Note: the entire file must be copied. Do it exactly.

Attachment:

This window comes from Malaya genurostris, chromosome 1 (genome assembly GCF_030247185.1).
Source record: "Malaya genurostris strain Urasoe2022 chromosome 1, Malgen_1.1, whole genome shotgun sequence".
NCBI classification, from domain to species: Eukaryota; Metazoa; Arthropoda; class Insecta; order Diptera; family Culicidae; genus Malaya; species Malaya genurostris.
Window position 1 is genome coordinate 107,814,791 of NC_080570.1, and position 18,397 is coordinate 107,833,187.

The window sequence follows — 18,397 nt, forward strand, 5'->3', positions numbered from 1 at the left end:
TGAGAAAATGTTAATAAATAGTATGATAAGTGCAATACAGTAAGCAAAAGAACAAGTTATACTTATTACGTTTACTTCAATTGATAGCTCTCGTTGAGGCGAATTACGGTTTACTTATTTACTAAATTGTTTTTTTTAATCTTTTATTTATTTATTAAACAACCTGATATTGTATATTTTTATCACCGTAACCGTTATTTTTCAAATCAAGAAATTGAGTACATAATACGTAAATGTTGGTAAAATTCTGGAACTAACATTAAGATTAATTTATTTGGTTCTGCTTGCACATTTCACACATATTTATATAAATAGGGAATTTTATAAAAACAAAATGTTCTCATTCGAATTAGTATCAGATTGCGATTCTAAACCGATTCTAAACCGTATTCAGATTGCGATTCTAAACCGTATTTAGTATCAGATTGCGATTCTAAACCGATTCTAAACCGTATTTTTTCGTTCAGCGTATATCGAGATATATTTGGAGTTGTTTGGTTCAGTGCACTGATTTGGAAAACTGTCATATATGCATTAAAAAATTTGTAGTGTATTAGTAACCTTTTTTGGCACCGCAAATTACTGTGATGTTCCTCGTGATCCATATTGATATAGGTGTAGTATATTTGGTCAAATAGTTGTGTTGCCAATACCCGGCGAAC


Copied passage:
This window comes from Malaya genurostris, chromosome 1 (genome assembly GCF_030247185.1).
Source record: "Malaya genurostris strain Urasoe2022 chromosome 1, Malgen_1.1, whole genome shotgun sequence".
NCBI classification, from domain to species: Eukaryota; Metazoa; Arthropoda; class Insecta; order Diptera; family Culicidae; genus Malaya; species Malaya genurostris.
Window position 1 is genome coordinate 107,814,791 of NC_080570.1, and position 18,397 is coordinate 107,833,187.

The window sequence follows — 18,397 nt, forward strand, 5'->3', positions numbered from 1 at the left end:
TGAGAAAATGTTAATAAATAGTATGATAAGTGCAATACAGTAAGCAAAAGAACAAGTTATACTTATTACGTTTACTTCAATTGATAGCTCTCGTTGAGGCGAATTACGGTTTACTTATTTACTAAATTGTTTTTTTTAATCTTTTATTTATTTATTAAACAACCTGATATTGTATATTTTTATCACCGTAACCGTTATTTTTCAAATCAAGAAATTGAGTACATAATACGTAAATGTTGGTAAAATTCTGGAACTAACATTAAGATTAATTTATTTGGTTCTGCTTGCACATTTCACACATATTTATATAAATAGGGAATTTTATAAAAACAAAATGTTCTCATTCGAATTAGTATCAGATTGCGATTCTAAACCGATTCTAAACCGTATTCAGATTGCGATTCTAAACCGTATTTAGTATCAGATTGCGATTCTAAACCGATTCTAAACCGTATTTTTTCGTTCAGCGTATATCGAGATATATTTGGAGTTGTTTGGTTCAGTGCACTGATTTGGAAAACTGTCATATATGCATTAAAAAATTTGTAGTGTATTAGTAACCTTTTTTGGCACCGCAAATTACTGTGATGTTCCTCGTGATCCATATTGATATAGGTGTAGTATATTTGGTCAAATAGTTGTGTTGCCAATACCCGGCGAAC